A Vietnam People’s Navy honour guard. Source: Wikipedia
Hanoi has warned Beijing not to drill in the contested waters of the South China Sea, after Beijing steered an oil rig into an area claimed by Vietnam.
The oil rig in mid-2014 sparked a diplomatic rift when the Chinese stationed it for 10 weeks in waters claimed by Vietnam.
The nominally communist neighbours exchange more than US$60 billion in trade annually.
Vietnam’s Foreign Ministry spokesman Le Hai Binh said the rig had been moved into an area claimed by both countries.
“Vietnam requests China does not conduct drilling actions and withdraw Hai Duong 981 from this area,” Binh said, referring to the rig by the Vietnamese name.
“Vietnam reserves all legal rights and interests to this area, which are in accordance with international laws.”
China made no comment about the US$1 billion deep-water rig, known as Haiyang Shiyou 981 in China.
The complaint comes after Vietnam condemned China’s test flights to an artificial island in the Spratly archipelago.
China claims to the South China Sea compete with Brunei, Malaysia, the Philippines, Taiwan and Vietnam. An estimated US$5 trillion in trade passes through the waters annually.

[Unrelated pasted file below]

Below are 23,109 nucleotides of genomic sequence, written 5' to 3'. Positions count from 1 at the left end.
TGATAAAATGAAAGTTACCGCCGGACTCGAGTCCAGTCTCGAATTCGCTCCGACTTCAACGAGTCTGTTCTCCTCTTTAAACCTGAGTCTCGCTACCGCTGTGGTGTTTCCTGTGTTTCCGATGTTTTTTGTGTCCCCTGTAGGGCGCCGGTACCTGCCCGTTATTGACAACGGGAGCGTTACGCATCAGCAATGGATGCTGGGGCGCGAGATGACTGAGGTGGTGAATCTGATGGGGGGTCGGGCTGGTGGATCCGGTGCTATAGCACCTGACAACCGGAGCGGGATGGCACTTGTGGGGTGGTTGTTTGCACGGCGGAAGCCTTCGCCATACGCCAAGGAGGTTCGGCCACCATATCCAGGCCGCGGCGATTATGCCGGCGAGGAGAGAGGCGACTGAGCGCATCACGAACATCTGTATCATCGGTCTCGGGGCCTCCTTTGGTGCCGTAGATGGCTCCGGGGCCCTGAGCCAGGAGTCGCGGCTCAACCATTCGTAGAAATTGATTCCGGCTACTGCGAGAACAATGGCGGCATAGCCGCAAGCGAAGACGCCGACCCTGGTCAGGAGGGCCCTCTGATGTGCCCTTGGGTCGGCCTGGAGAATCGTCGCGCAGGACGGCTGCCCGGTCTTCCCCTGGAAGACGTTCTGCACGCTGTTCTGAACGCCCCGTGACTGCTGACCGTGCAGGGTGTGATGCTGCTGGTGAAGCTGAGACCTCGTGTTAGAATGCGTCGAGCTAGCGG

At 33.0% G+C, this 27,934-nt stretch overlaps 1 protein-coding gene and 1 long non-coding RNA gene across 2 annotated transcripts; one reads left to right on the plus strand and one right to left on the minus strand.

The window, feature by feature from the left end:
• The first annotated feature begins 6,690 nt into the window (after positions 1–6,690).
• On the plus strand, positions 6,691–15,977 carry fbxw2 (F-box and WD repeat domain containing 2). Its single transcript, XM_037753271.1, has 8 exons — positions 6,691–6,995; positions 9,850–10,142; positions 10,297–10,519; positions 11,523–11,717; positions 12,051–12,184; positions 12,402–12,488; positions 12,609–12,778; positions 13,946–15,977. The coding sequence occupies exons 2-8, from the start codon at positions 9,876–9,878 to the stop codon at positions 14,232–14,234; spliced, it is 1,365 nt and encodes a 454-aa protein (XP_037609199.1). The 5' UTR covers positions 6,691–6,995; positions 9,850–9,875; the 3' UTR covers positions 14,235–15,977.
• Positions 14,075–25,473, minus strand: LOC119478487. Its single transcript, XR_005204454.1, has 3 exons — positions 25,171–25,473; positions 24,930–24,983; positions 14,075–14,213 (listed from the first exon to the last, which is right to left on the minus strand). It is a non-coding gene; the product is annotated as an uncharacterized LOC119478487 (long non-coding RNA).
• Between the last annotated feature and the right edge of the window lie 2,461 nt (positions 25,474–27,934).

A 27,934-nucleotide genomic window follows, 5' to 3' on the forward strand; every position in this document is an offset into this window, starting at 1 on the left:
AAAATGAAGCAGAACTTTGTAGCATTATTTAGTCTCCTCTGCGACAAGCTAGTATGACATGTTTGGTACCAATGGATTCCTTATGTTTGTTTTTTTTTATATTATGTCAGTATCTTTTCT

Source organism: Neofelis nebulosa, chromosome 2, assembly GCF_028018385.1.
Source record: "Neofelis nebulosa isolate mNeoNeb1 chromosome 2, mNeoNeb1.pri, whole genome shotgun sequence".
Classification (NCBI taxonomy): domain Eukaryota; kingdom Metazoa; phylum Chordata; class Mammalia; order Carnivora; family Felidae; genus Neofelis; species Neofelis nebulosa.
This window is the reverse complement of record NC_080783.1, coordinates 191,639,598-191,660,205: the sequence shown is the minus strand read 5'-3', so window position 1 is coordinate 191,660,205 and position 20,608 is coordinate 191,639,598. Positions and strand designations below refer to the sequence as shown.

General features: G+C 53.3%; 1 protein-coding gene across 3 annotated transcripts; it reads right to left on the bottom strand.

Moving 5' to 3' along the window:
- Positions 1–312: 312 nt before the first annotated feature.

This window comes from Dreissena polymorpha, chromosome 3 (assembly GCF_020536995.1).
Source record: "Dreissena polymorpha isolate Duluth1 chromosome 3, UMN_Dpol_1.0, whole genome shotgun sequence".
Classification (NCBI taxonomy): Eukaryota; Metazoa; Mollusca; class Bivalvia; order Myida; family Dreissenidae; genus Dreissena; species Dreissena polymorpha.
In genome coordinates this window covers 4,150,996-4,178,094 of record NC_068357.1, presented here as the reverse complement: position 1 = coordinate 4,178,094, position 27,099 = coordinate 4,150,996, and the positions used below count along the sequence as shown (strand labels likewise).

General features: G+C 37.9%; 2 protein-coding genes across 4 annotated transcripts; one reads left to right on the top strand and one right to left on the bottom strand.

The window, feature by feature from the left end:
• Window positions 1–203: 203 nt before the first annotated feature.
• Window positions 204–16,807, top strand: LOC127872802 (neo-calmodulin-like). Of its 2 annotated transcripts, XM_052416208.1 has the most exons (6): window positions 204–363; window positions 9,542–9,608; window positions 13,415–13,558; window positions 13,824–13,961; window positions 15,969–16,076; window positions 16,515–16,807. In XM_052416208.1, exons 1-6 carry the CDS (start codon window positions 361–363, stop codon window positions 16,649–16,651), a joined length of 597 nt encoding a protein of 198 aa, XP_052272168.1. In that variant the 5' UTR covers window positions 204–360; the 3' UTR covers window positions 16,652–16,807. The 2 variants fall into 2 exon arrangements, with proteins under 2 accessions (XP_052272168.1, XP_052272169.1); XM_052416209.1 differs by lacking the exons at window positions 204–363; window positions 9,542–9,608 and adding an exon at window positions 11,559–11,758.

On Tuesday protesters held an anti-China protest in Hanoi to mark the 42nd anniversary of China taking full control of the Paracel islands.
Meanwhile, Human Rights Watch in New York has called on Vietnam’s Communist Party to hold democratic elections to pick the country’s leaders.
The Communist Party Congress is scheduled to meet from January 21 to 28 in Hanoi where 1,510 party members will select the Central Committee of the Party which then elects the national leaders. Formally, the rubber-stamp National Assembly then picks the president and prime minister.
“The future of more than 90 million Vietnamese should not be decided by a small group of Communist Party officials,” said Brad Adams, Asia director. “Vietnam should finally adhere to its international legal commitments and allow an election by its citizens instead of yet another selection by the ruling party.”
The elections are stage managed for the National Assembly every five years. Opposition parties are not allowed to organise or contest elections.
“With a monopoly on power, the Communist Party operates as a de facto government, controlling the country through a battery of broad and vague provisions in its penal code and other laws to silence and imprison critics and those calling for democracy,” Human Rights Watch said.
Referring to the country’s “dismal” human-rights situation, it called for reforms including the repeal of laws that allow peaceful critics to be turned into political prisoners.
From June 2012 until November 2015 Hanoi reported that the police had arrested 2,680 people for unspecified national security offences and targeted more than 60 groups promoting democracy and human rights.